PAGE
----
The following is the second in a series of articles giving greater detail from the stories behind the hidden things in our recently released Treasures from the Life of Jesus jigsaw puzzle. If you haven’t gotten yours yet, BUY IT HERE.

If you already have yours, bookmark or print this page so you can hang on to the story to share with your family as you come upon the hidden image when you do the puzzle. Read the first article in the series HERE.

What does the story of the loaves and the fishes mean to us? Most of us are quick to think of times when the Lord has multiplied something that didn’t seem like enough to be sufficient for our needs—whether that was actually enough food at a campout with unexpected attendees or enough energy when you felt you had no more to give, or enough money to pay for your needs when you were coming up short.

I remember as a child joining my friend’s family on a vacation to Lake Powell. The sunsets there were beautiful and following in the footsteps of my dad, I wanted so much to get great pictures of them. One night in particular, the sun turned the sky a deep pink and as I held up my little digital point and shoot to capture the moment, the screen read “battery exhausted” with a descending melody of electronic notes that sounded like failure. The sky would only look like that a little longer and I just wanted to battery to give me another minute or two so badly. I said a quick prayer asking the Lord to give my battery a little more juice and when I pressed the on button once more, the camera sprang to life and gave me the chance at 4-5 more shots.

I don’t remember or have the resulting pictures anymore, but I never forgot the answer the prayer and the Lord’s ability to make my dying battery last just a little bit longer.

But the Lord’s ability to make five barley loaves and two small fishes sufficient to feed a multitude (it says 5000 men, which means with women and children, it was probably more like 20,000) is not the only lesson to be learned from this New Testament miracle.

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You may not remember that at the time that this hungry crowd was following Jesus, He had just learned of the gruesome death of John the Baptist. After receiving this news, Jesus departed “into a desert place apart” (Matt. 14:13) ostensibly to process his grief alone. But He wouldn’t get the chance, as the people heard of His whereabouts and followed Him by foot out of the cities.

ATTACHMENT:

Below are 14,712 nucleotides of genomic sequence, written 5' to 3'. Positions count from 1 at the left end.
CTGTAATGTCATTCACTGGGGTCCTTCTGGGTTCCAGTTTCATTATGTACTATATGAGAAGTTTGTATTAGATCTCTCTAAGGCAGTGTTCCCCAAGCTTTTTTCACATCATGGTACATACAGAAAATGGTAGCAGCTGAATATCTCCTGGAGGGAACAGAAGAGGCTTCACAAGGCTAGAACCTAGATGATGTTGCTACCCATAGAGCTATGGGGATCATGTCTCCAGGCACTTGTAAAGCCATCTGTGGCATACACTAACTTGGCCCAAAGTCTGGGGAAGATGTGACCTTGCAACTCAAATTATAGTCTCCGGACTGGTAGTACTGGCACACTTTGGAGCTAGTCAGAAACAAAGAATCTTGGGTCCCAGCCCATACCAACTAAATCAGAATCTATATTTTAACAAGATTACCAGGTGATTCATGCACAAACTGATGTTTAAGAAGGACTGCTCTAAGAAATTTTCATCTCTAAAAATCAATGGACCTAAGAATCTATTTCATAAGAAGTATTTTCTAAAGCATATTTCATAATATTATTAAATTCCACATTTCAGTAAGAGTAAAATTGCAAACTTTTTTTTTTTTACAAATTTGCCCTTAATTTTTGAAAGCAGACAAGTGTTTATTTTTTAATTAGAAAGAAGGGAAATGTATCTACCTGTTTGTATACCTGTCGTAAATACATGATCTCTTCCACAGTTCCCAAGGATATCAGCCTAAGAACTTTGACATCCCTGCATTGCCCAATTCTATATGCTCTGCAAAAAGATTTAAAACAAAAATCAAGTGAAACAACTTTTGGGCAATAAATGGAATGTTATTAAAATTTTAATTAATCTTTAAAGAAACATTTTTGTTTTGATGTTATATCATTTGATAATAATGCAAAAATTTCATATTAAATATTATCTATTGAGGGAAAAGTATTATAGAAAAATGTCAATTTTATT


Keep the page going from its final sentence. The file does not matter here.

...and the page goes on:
When Jesus saw the great multitude, He was “moved with compassion toward them, and he healed their sick” (Matt 14:14).

As the day wore on, Christ’s disciples said that it was time to send the multitude away that they might get themselves something to eat. This moment is vividly in my mind because I was one of the extras in the Church’s Bible video of the feeding of the 5000. It was an extremely hot day in the wilderness of Utah and everyone was dressed in layers of the garb of ancient Israel. People began to faint for want of shade and water and though underneath they were just modern people in costumes with paramedics and water bottles standing by, it seemed like we were back in time—a crowd truly in need of saving sustenance in a desert wasteland.

It was Jesus’ chance to finally be alone, but he told his disciples that the crowd need not be sent away, but that they could make do with the food they had—five loaves and two fishes.

Jesus looked up to heaven and gave thanks before blessing and breaking the tiny offering. The pieces were distributed among the crowd and when all had eaten their fill, twelve baskets of the fragments remained (Matthew 14:20).

It was a miracle, clear to everyone there, but it’s what happened after this that I want you to remember.

The next day the people looked again for Jesus—both those that had actually been there and were fed, and those that only heard about it. It was not unlike a time after a large buffet meal that I leaned back in my chair and said, “ugh, I’m so full, I’ll never eat again” and my dad’s swift response was, “I have a friendly wager…you will.”

Of course, I have eaten again and again and likewise, these people that were filled the day before now came back hungry.

“Ye seek me, not because ye saw the miracles,” said Jesus, “but because ye did eat of the loaves, and were filled” (John 6:26).

Elder Jeffrey R. Holland sums up the exchange this way: